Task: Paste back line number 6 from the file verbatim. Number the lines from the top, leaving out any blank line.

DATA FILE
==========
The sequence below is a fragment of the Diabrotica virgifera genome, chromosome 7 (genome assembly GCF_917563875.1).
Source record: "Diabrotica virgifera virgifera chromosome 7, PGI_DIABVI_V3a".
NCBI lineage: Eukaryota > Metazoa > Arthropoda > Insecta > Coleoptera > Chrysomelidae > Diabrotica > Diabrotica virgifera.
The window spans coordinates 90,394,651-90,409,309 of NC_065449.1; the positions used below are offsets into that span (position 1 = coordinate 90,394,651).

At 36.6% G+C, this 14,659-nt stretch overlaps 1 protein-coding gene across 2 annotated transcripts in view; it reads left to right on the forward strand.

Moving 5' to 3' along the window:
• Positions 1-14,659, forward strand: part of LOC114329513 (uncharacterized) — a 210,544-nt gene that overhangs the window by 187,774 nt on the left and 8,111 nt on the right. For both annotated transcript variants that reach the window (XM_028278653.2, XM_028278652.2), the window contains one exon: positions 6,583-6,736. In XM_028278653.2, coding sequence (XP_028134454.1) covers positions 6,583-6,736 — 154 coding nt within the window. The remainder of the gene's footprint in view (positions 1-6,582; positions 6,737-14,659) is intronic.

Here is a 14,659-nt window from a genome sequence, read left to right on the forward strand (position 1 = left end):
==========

Moving 5' to 3' along the window: